However, seizures of marijuana, cocaine, and heroin are trending substantially lower when compared to 2021, newly released U.S. Customs and Border Protection data shows.

The most noticeable decrease is in marijuana seizures. Crime and law enforcement experts tell Border Report that Mexican drug cartels are moving away from dealing pot due to legalization efforts in the U.S. and higher profit margins in the manufacturing of synthetic drugs such as fentanyl and methamphetamines. Fentanyl seizures remain on track with last year’s numbers; meth seizures are slightly down.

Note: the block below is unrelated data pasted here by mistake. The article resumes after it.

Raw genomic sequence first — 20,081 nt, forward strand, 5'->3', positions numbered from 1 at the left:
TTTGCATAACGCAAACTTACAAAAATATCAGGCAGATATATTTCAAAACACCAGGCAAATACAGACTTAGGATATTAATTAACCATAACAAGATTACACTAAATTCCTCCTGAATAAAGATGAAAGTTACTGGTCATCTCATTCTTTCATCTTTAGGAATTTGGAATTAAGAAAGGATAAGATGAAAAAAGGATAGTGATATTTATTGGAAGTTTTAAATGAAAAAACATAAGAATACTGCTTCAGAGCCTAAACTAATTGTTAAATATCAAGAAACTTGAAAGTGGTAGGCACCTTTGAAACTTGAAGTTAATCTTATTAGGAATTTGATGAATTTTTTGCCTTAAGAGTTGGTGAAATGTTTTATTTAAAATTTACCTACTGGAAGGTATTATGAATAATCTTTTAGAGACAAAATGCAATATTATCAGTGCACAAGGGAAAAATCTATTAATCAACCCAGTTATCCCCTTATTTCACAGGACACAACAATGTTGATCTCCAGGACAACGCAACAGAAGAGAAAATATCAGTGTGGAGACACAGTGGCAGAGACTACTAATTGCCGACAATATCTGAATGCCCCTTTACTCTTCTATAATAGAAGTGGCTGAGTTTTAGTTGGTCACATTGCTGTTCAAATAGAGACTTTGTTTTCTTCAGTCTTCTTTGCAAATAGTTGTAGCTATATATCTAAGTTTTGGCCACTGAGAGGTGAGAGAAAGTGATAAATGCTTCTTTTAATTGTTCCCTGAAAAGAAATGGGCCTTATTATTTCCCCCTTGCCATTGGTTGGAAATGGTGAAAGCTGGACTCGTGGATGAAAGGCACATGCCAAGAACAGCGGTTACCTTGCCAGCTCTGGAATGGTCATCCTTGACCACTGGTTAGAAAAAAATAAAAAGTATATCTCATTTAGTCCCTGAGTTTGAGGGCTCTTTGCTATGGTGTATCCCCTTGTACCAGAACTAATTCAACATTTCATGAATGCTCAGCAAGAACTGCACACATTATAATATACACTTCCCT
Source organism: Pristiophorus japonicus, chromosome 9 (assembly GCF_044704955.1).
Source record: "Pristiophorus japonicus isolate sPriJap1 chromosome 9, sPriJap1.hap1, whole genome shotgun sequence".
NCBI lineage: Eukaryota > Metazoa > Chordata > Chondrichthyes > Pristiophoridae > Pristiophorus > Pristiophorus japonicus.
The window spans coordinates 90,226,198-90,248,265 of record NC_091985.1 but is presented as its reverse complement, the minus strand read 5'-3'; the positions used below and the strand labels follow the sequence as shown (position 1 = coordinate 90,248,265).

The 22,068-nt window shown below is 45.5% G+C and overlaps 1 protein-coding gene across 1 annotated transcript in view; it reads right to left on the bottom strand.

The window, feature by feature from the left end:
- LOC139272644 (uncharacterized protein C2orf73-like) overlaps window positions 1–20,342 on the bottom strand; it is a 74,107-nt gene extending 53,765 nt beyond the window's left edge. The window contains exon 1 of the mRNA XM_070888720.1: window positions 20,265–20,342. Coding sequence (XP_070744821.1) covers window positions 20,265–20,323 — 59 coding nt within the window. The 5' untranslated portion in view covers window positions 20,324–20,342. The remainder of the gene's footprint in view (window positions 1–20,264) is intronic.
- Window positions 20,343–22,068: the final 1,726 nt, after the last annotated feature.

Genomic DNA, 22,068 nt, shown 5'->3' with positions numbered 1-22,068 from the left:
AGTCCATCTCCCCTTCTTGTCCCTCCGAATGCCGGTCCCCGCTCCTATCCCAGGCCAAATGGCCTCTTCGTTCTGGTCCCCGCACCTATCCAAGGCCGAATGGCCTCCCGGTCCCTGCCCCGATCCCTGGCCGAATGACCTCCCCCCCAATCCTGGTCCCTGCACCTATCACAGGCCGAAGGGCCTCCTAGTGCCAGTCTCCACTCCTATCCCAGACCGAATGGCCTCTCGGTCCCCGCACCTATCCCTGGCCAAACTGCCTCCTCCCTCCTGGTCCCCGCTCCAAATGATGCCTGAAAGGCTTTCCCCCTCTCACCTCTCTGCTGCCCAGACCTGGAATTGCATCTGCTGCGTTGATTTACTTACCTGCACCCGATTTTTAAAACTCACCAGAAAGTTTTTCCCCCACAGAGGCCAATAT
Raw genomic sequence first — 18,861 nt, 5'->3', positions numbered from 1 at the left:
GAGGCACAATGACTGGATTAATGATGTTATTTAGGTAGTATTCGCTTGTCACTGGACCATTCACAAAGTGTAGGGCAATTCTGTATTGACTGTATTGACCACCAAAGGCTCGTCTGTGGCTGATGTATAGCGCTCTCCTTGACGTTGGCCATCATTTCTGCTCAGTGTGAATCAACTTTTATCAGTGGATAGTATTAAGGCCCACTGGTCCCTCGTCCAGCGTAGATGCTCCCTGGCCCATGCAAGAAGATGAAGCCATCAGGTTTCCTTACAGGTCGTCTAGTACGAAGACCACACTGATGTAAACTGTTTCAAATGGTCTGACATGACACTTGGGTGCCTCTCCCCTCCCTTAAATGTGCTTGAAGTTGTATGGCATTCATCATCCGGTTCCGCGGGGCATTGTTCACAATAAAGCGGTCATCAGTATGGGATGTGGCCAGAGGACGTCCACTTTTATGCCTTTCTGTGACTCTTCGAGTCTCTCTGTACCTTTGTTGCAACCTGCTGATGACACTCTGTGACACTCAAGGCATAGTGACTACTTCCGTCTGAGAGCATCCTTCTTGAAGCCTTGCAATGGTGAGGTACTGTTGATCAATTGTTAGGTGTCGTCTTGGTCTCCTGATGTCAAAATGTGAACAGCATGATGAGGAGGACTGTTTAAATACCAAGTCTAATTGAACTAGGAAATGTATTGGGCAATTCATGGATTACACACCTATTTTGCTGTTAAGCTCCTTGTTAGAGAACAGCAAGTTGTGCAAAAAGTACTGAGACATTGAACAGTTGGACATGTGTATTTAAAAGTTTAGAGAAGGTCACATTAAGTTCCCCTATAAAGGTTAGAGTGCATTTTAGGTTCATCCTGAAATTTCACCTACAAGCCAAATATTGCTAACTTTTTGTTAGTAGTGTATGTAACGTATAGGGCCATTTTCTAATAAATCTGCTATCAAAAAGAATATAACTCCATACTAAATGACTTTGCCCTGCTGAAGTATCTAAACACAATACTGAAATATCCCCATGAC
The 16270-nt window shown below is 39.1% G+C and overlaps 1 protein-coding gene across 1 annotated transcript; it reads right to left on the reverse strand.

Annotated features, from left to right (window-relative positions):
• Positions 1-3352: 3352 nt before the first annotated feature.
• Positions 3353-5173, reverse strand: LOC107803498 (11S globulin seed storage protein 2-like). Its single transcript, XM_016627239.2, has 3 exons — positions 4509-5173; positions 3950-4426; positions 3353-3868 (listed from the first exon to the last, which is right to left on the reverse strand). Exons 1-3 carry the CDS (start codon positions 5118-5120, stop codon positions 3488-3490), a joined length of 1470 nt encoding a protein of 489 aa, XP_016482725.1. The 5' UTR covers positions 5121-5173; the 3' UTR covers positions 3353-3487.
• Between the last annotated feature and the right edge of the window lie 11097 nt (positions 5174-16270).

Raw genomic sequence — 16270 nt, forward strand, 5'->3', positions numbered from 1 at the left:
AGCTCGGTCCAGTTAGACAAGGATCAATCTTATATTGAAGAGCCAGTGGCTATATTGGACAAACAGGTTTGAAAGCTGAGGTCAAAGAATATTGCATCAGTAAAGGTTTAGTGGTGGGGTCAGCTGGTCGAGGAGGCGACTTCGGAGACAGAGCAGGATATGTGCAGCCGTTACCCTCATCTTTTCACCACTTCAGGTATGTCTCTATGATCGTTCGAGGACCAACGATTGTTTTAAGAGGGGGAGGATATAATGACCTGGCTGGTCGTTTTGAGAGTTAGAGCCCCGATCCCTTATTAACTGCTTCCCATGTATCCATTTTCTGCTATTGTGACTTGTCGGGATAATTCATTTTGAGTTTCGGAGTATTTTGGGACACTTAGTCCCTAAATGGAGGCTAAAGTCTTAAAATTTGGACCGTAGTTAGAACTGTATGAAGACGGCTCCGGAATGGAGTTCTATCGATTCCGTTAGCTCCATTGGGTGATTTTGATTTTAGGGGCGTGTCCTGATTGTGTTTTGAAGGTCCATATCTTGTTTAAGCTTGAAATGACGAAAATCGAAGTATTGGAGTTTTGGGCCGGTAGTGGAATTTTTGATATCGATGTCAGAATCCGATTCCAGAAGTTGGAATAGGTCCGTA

“The cartels are faster and more agile and smarter than our reaction. They’re very quick to adjust,” says Victor M. Manjarrez Jr., a former U.S. Border Patrol chief agent and director of the Center for Law and Human Behavior at the University of Texas at El Paso.

Other “crops” transnational criminal organizations are favoring now more than marijuana include migrant trafficking. In Chihuahua, Mexican law enforcement officials say the cartels have replaced independent smugglers with gang members, and in neighboring Sonora, no one crosses into the U.S. without the Sinaloa cartel getting a fee, Arizona sheriff’s deputies have told Border Report. [Read More @ Border Report]